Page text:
Seldom has a playwright combined so many big ideas so inexpertly as Begonya Plaza has in Teresa’s Ecstasy. Religion, art, sexual identity, politics, divorce, nationalism, Cat Stevens’s recording career—it all gets dumped into the blender; which would be fine, if Plaza were equipped to handle all of that. But she’s working with a set of dull blades.
Magazine journo Carlotta (Plaza) has come to Barcelona to research Saint Teresa of Ávila, a 16th-century nun who practiced a particularly sexy type of communion with God. Whether Teresa was channeling the divine or simply looking for a socially acceptable way to talk about her orgasms is just one of many topics of debate. While in España, Carlotta stays with her not-quite-ex-husband Andrés (Elliott). He wants her back; she wants him to sign the divorce papers already. Also along for the trip is her editor, Becky (Larkin), who seems at first like your garden-variety ugly American abroad. Later, her character changes completely in order to accommodate Plaza’s soapy plot machinations, the kind that hit you like bird droppings out of a clear blue sky.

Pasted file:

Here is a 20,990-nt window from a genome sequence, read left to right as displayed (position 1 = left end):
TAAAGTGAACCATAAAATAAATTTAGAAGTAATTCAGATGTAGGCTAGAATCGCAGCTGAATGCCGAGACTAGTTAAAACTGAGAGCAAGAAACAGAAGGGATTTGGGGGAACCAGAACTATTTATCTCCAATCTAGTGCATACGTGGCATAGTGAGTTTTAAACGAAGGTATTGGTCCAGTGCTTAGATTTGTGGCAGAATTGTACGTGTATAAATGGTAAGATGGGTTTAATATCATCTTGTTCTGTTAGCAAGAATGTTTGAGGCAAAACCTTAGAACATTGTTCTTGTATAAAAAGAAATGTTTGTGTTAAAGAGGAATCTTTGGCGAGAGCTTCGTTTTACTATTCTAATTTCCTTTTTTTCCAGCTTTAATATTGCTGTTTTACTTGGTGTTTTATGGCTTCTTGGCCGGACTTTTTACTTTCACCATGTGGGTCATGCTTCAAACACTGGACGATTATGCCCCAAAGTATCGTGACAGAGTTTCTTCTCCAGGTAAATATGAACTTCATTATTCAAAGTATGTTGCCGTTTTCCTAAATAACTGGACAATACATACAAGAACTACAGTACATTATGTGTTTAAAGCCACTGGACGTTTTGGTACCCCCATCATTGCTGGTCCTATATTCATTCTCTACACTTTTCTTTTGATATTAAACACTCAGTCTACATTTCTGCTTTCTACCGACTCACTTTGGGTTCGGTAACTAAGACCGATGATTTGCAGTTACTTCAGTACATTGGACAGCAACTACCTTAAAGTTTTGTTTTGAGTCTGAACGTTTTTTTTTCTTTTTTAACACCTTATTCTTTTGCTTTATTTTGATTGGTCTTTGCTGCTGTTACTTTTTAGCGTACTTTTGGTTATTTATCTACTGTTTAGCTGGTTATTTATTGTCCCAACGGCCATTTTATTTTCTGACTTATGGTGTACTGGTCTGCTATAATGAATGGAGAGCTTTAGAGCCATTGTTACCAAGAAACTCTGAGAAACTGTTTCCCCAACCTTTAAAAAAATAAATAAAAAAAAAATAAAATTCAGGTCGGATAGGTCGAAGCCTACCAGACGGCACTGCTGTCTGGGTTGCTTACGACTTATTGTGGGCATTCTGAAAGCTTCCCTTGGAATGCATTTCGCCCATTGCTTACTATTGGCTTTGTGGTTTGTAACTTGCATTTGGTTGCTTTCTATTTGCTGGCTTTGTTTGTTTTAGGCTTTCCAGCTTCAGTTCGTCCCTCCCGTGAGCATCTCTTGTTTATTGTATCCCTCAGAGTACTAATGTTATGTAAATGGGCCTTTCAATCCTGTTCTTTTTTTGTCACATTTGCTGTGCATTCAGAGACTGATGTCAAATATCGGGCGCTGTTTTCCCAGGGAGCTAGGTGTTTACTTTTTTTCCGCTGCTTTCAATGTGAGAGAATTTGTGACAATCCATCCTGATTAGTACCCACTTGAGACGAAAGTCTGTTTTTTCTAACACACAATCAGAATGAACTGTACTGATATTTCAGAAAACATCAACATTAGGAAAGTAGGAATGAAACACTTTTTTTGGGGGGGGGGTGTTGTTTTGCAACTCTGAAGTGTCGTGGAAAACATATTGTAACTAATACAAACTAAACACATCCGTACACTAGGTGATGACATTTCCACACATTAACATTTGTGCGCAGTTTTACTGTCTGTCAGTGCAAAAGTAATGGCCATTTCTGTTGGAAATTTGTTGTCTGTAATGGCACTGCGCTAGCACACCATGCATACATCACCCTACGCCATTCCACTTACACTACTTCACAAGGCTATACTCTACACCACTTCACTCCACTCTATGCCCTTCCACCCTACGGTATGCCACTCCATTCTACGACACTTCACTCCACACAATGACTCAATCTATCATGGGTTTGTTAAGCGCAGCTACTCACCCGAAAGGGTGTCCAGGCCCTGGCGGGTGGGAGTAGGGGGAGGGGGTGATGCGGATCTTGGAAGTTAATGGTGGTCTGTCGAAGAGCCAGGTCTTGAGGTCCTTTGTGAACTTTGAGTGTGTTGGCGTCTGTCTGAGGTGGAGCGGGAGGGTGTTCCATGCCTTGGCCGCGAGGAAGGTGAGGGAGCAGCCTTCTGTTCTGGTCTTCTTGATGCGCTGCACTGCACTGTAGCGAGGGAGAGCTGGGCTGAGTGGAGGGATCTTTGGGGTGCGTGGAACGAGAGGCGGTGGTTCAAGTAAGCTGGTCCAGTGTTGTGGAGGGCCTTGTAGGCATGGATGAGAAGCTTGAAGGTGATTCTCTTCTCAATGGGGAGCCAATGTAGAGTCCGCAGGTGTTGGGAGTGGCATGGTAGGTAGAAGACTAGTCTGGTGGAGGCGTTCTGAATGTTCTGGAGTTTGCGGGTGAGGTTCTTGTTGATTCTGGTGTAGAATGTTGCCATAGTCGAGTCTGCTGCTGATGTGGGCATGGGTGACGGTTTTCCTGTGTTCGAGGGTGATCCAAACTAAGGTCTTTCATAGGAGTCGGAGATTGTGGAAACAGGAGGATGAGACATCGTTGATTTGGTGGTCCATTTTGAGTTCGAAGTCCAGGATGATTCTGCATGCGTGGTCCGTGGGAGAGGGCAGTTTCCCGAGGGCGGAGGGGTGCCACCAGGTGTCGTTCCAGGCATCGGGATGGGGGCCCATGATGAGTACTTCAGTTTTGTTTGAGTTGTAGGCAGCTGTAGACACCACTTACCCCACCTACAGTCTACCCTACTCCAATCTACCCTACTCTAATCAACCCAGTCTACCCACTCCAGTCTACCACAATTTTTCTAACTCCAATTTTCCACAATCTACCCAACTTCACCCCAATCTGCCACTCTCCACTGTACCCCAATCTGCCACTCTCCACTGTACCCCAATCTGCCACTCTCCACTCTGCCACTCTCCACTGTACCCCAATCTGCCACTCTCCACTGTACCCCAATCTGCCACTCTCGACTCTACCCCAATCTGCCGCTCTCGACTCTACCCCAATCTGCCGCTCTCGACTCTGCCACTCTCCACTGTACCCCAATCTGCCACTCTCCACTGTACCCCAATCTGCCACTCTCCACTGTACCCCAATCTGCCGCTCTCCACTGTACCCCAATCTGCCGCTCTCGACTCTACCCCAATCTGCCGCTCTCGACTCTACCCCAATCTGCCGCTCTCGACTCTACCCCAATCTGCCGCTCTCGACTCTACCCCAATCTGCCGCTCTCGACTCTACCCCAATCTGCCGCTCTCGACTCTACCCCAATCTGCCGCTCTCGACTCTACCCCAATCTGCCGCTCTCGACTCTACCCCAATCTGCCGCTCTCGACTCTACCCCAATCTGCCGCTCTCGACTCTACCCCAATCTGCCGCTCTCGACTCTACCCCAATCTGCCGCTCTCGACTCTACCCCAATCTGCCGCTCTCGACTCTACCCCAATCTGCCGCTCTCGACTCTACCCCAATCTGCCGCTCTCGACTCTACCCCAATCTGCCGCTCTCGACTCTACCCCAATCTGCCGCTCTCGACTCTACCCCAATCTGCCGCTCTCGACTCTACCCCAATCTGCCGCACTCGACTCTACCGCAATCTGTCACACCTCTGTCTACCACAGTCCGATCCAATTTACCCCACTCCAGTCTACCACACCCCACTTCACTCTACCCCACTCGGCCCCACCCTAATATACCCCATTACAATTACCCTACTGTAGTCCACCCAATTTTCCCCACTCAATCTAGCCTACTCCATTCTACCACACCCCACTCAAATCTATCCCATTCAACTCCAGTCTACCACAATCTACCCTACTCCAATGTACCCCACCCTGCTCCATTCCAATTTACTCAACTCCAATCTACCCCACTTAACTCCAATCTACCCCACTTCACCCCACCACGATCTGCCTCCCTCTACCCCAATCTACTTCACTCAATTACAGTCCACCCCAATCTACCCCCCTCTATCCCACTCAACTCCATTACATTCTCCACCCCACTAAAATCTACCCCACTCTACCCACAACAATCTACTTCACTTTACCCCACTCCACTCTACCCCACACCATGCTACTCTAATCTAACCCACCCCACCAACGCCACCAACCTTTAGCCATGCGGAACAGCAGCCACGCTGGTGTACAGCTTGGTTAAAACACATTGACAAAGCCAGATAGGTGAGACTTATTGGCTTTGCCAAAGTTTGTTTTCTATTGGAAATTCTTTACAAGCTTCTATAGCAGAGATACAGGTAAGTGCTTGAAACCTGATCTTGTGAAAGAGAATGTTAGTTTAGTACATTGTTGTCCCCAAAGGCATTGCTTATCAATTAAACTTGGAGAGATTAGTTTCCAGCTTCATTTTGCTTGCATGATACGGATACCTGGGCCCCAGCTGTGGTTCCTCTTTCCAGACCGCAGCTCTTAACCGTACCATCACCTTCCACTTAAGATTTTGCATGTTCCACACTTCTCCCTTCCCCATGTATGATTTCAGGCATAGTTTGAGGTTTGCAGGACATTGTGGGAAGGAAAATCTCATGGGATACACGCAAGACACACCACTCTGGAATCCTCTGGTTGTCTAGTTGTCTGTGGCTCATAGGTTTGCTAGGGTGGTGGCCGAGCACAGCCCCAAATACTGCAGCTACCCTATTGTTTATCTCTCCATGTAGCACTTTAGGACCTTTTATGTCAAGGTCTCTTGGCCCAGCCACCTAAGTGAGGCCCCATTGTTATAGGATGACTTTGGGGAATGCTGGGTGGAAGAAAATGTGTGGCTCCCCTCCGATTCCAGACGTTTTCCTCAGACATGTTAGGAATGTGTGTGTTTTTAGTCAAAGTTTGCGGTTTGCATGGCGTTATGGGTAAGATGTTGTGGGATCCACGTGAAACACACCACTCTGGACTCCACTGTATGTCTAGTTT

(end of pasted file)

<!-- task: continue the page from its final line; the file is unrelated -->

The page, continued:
The script is clunky enough on its own—packed with faux-heady discussions, uneasy transitions and false epiphanies—but deeply artificial performances from Plaza and Larkin drive Will Pomerantz’s production into the ground. Only Elliott manages to infuse naturalism into the proceedings; but in the melodramatic second act, he also goes off the rails. Posters for the show promise “Passion. Art. Sex. Gazpacho.” I’ll give them one thing: There is gazpacho.—Jenna Scherer